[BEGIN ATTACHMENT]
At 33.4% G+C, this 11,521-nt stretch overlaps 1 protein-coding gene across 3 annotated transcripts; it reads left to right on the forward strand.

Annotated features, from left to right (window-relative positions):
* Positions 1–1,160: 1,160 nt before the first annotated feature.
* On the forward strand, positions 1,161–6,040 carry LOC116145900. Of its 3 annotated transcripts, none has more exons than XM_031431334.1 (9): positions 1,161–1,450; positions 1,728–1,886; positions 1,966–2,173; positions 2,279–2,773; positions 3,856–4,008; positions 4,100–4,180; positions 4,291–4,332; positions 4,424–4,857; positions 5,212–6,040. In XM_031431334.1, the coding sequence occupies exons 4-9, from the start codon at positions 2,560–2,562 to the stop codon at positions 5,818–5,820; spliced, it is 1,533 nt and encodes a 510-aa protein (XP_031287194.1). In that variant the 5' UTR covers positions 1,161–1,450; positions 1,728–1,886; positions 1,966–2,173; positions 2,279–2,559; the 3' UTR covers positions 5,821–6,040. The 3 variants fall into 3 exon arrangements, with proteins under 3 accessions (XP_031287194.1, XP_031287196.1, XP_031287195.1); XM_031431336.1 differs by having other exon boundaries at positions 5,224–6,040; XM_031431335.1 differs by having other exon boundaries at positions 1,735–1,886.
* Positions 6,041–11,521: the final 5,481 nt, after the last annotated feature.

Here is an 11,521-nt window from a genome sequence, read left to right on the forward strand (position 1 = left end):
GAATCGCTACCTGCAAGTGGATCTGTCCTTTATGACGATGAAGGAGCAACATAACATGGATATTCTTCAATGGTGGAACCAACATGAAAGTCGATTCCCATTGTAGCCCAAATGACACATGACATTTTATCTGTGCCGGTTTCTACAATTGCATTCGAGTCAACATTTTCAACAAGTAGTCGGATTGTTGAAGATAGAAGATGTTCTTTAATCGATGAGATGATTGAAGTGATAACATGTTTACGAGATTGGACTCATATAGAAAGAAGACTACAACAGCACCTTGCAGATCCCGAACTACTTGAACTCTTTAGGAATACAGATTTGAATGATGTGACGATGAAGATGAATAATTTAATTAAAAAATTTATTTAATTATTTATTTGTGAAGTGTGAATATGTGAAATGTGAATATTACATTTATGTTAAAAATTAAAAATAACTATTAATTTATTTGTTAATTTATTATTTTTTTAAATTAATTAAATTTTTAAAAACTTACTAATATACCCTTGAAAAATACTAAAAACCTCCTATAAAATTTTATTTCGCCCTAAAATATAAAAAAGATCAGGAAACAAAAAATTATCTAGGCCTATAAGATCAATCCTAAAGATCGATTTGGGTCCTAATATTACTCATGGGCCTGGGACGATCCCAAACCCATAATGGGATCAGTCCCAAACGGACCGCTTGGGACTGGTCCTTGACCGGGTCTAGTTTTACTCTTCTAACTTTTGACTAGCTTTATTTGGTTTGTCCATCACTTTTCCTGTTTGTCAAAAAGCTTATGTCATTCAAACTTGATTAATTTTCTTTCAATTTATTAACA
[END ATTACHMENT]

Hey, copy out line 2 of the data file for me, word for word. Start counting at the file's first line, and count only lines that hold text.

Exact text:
Annotated features, from left to right (window-relative positions):